Experts think boomers could take a strong stand against age discrimination in health care. Though people over 50 make up the fastest-growing segment of Canadian society, they still aren't getting the respect they deserve from the medical establishment, a recent report asserts.
Experts think boomers could take a strong stand against age discrimination in health care.
Though people over 50 make up the fastest-growing segment of Canadian society, they still aren't getting the respect they deserve from the medical establishment, a recent report asserts. Released by CARP, the Canadian Association for the Fifty-Plus, Ageism: Aging Without Discrimination finds evidence of "subtle but rampant" discrimination against seniors and concludes that doctors are no less biased than the rest of the population.
"Like racism and sexism, ageism is prejudice or discrimination against a category of people--in this case older people," says American sociologist Erdman Palmore, co-author of the report. "But ageism is different from the other 'isms' in two ways: everyone may become a target of ageism if they live long enough; and many people are unaware of it because it is a relatively new and subtle concept."
Common manifestations of ageism are jokes poking fun at older people--derogatory terms like "geezer" and "crone," and stereotypes painting seniors as predictable, conservative or in physical decline. While these may seem relatively harmless, Palmore believes they have a cumulative effect, giving other members of society license to practise more overt forms of discrimination. "Ageism is like a contagious disease, a virus that spreads," he argues.
Take the scores of jokes about seniors with faulty memories. As Palmore points out, there's nothing funny about seniors being denied jobs or loans as a result of "the stereotype that old people have defective memories."
It could even pose a risk to their health. "Physicians may distrust anything a patient tells them because of the idea that older people can't remember things accurately," Palmore says.
Research contained in the report backs up this assertion. Noting that "ageism in medicine appears to be a reflection of ageist attitudes that exist in society as a whole," the report admonishes the medical establishment for doing little to quarantine itself from dismissive and patronizing attitudes toward seniors.
A majority of physicians believe that most people over 65 live in institutions and that a high percentage of them suffer from dementia, the report says, though "75 per cent of those 85-plus are of sound mind and able to live independently or with a small amount of help." Still, many doctors confer only with their elderly patients' caregivers when making a diagnosis or recommending a course of treatment, and "many diagnostic and therapeutic decisions are based solely on a person's age."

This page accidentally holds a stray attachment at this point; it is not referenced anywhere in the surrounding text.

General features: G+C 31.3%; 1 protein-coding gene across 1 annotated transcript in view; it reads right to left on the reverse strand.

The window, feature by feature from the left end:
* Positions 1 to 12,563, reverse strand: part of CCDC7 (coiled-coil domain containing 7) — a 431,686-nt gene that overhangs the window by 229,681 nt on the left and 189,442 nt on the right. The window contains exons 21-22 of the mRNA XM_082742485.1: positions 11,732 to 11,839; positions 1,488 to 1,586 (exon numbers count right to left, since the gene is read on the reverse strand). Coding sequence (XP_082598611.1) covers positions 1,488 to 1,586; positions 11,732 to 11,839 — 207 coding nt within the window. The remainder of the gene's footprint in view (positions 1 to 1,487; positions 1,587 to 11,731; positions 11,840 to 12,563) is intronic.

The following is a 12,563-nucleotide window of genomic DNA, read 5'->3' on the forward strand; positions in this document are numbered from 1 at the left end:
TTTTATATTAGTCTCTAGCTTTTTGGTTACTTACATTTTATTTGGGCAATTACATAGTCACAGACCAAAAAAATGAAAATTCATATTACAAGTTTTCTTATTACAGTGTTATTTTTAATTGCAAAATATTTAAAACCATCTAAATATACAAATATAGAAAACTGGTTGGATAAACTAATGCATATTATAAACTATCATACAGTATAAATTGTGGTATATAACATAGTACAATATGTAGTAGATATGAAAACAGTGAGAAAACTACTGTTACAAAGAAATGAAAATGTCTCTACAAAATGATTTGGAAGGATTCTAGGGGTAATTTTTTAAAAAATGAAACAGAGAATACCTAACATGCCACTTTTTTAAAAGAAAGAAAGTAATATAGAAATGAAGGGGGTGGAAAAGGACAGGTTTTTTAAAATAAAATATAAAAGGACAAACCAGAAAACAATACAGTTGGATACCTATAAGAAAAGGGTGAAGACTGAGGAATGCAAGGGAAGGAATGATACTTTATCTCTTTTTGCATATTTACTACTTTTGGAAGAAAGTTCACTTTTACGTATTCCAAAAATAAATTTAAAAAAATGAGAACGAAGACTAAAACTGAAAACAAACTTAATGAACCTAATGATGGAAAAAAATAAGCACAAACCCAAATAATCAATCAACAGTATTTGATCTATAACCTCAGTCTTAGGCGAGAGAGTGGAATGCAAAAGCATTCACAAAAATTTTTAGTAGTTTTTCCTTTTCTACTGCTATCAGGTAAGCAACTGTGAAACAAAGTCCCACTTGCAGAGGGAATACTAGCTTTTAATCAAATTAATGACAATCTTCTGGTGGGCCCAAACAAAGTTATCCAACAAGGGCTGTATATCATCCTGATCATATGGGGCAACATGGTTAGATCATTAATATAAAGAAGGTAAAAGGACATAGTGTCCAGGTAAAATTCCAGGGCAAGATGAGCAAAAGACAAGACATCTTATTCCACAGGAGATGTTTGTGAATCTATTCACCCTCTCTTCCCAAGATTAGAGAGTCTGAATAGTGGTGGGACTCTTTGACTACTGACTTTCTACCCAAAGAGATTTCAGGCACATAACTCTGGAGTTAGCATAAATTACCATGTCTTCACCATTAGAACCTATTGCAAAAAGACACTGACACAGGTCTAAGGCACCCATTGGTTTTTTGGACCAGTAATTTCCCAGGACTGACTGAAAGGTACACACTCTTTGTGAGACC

In the average 10-minute consultation, seniors have few opportunities to discuss concerns with their doctors, and face greater delays in diagnosis and treatment. They also suffer from a continued lack of sensitivity to their health-care needs.
On the one hand, many in the medical establishment fail to recognize that older patients react differently to drugs than younger patients. On the other hand, the report says, "health-care providers are often unaware of the body of knowledge that suggests older patients can benefit from treatment to the same extent as young patients"--a situation that it contends is partly due to their exclusion from most medical research.
To counteract these problems, the report suggests that medical curriculums incorporate more material on geriatrics and highlight the positive aspects of aging. It also recommends that clinical trials begin including people over 65.
Though it acknowledges the widespread fear that society won't be able to afford looking after the growing health-care needs of people over 50, the report condemns the accompanying hysteria as both alarmist and ageist. "While they may have different needs, older people will not break the bank."
In her introduction to the report, CARP President Lillian Morgenthau predicts that the issue of ageism will soon come to a head "as boomers make up the greatest aging population in the history of the world." In 2012, the first boomer will turn 65. By 2030, seniors born during the baby boom will comprise one-quarter of Canada's population. "With the impending age quake of their numbers," declares Morgenthau, "...age discrimination could reach crisis proportions."
Ironically, the term "ageism" first appeared in 1968, just as the baby boomers were coming of age and issuing the generational battle cry, "Never trust anyone over 30." Now it is the boomers who will soon find themselves on the receiving end of age discrimination.
"As a dominant force of consumers and voters in our society, they could very well take a stand against ageism because of the sheer weight of numbers," Morgenthau speculates. "In any case, action against ageism must be taken now."